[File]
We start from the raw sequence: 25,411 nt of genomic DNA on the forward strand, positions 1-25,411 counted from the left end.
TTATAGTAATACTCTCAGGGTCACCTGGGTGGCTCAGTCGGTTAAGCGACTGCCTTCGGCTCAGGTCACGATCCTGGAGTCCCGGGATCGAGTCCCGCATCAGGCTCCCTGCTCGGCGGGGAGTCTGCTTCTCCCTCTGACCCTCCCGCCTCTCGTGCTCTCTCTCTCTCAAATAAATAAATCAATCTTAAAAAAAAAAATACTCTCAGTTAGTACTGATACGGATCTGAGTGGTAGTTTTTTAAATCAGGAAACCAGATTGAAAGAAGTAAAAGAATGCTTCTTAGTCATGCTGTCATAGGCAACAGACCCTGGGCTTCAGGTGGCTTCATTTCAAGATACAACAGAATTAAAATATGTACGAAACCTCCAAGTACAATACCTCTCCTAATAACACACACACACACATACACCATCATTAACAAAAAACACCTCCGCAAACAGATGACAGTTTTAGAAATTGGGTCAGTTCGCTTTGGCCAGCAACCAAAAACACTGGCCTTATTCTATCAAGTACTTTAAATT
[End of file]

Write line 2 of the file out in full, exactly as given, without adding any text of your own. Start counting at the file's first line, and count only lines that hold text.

TTATAGTAATACTCTCAGGGTCACCTGGGTGGCTCAGTCGGTTAAGCGACTGCCTTCGGCTCAGGTCACGATCCTGGAGTCCCGGGATCGAGTCCCGCATCAGGCTCCCTGCTCGGCGGGGAGTCTGCTTCTCCCTCTGACCCTCCCGCCTCTCGTGCTCTCTCTCTCTCAAATAAATAAATCAATCTTAAAAAAAAAAATACTCTCAGTTAGTACTGATACGGATCTGAGTGGTAGTTTTTTAAATCAGGAAACCAGATTGAAAGAAGTAAAAGAATGCTTCTTAGTCATGCTGTCATAGGCAACAGACCCTGGGCTTCAGGTGGCTTCATTTCAAGATACAACAGAATTAAAATATGTACGAAACCTCCAAGTACAATACCTCTCCTAATAACACACACACACACATACACCATCATTAACAAAAAACACCTCCGCAAACAGATGACAGTTTTAGAAATTGGGTCAGTTCGCTTTGGCCAGCAACCAAAAACACTGGCCTTATTCTATCAAGTACTTTAAATT